Kurt Manwaring: To what degree did you consciously press forward with the grand Cosmere plans, and to what extent did you just have a great idea and hope for the best?
Brandon Sanderson: I guess it’s a combination of both. When I started the Cosmere, the shared universe idea that has become very popular in movies wasn’t around. But of course, Marvel had been doing it for years in comic books, and Steven King had been doing it in his books, among many others. Asimov had done some of it. So it wasn’t like I had this one-of-a-kind, brilliant idea. It was just a concept that I liked and wanted to do. I liked the idea of epic storytelling told across many different series and books that would link together. That was very fun to me.
In the first books, I hid the overarching connections. I didn’t make the Cosmere the forefront. In fact, I probably won’t bring it to the forefront for a long time, just because I don’t want fans to have to keep track of it if they don’t want to. If they just want to read a good story and a good book and enjoy the series, then I want them to be able to do that. Now, if they want to know about the connections between the worlds and things like that, and start experiencing it in more depth, then it’s there for them.
But I don’t think it was terribly risky on my part, because it was a behind-the-scenes sort of thing, particularly in the early books. It was there more for my own amusement and my own interest than it was to lay some elaborate web that fans had to figure out. Though it did become that as they started to figure things out, and I think I was wise to stay quiet on it for a while so that they could start digging in and discovering things themselves. But I do like how it’s turning out, and I intend to continue.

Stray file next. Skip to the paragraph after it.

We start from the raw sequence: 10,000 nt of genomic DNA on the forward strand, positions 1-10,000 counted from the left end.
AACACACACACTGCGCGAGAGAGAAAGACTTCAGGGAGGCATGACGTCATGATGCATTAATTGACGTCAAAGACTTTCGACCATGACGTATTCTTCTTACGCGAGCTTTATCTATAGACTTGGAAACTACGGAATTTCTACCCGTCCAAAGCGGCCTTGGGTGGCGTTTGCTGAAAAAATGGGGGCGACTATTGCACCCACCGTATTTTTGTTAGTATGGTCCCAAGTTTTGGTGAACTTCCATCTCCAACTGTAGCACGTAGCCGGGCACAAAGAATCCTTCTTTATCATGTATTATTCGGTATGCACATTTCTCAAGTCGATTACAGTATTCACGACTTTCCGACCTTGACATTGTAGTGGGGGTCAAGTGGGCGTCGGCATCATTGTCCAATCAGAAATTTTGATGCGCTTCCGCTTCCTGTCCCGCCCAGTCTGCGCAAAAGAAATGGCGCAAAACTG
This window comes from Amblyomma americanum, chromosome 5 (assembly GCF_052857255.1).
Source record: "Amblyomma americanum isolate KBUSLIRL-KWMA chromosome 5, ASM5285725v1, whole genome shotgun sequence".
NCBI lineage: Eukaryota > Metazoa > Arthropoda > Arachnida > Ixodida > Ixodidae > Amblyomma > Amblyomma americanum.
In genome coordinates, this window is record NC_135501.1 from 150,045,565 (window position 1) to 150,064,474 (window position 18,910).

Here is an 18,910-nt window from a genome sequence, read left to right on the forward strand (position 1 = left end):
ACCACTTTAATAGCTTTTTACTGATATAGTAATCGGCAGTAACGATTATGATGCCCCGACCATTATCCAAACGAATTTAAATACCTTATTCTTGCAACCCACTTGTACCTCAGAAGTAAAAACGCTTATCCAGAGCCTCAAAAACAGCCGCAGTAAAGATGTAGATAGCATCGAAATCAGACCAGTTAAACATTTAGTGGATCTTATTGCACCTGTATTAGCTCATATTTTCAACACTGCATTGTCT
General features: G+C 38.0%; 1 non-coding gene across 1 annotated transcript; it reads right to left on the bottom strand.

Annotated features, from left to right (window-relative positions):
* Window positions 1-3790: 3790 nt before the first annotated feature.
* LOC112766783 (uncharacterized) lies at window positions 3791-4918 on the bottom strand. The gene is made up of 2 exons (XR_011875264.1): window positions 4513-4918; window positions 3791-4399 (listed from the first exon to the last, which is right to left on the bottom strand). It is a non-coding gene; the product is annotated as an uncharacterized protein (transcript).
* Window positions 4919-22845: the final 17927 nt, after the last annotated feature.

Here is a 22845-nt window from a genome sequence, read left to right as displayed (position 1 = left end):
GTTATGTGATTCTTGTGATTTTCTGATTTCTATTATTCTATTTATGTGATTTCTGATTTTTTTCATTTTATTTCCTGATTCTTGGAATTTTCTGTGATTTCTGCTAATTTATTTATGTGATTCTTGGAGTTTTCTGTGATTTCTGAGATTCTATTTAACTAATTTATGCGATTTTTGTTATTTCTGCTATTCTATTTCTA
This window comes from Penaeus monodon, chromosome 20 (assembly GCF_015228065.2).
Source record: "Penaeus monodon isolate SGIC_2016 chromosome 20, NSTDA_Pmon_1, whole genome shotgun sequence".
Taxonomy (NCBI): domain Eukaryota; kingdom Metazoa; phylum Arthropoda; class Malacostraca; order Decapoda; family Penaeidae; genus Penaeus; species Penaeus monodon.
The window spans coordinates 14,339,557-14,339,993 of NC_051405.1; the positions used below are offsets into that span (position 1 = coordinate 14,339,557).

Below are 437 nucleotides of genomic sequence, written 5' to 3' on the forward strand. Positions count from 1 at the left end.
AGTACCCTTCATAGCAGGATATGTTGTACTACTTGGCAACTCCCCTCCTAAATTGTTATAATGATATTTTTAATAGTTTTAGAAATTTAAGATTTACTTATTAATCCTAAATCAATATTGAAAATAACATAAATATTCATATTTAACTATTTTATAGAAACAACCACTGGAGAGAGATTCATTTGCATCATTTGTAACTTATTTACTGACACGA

Kurt Manwaring: As you look back on the first Mistborn series, what is a nostalgic experience that comes to mind?
Brandon Sanderson: It’s very nostalgic for me to remember sitting and working on those books without any real deadlines or pressure, because I didn’t have a single book out yet. Now, I had sold the “Mistborn” series, and so it was the first time I had any sort of deadline, but they were years off for when I had to turn the books in. There was a nice emotion there where I knew I was a professional, knew that I was getting published and “Elantris” would be coming out, but also not yet having all the chaos that can come with the success I have now—which certainly I’m not going to complain about. But it does mean that there is a lot more for me to do now that isn’t writing, which is a part of my job that wasn’t there when I began.
Kurt Manwaring: What are you most looking forward to about the writing process from the next Mistborn trilogy? Does anything about this next phase of the series make you apprehensive?
Brandon Sanderson: Well, I would say that the thing that makes me most apprehensive about progressing the Mistborn world forward in time is the idea that there are a lot of people who don’t want their fantasy worlds to change. That’s one aspect of the fantasy genre, and there’s nothing wrong with that. There are these worlds that have existed for thousands of years. Usually, when the fantasy world starts to change and progress in some way, that comes at the climax of the story, and it’s often how the series ends and wraps up, which can be done very well. “The Wheel of Time” did that.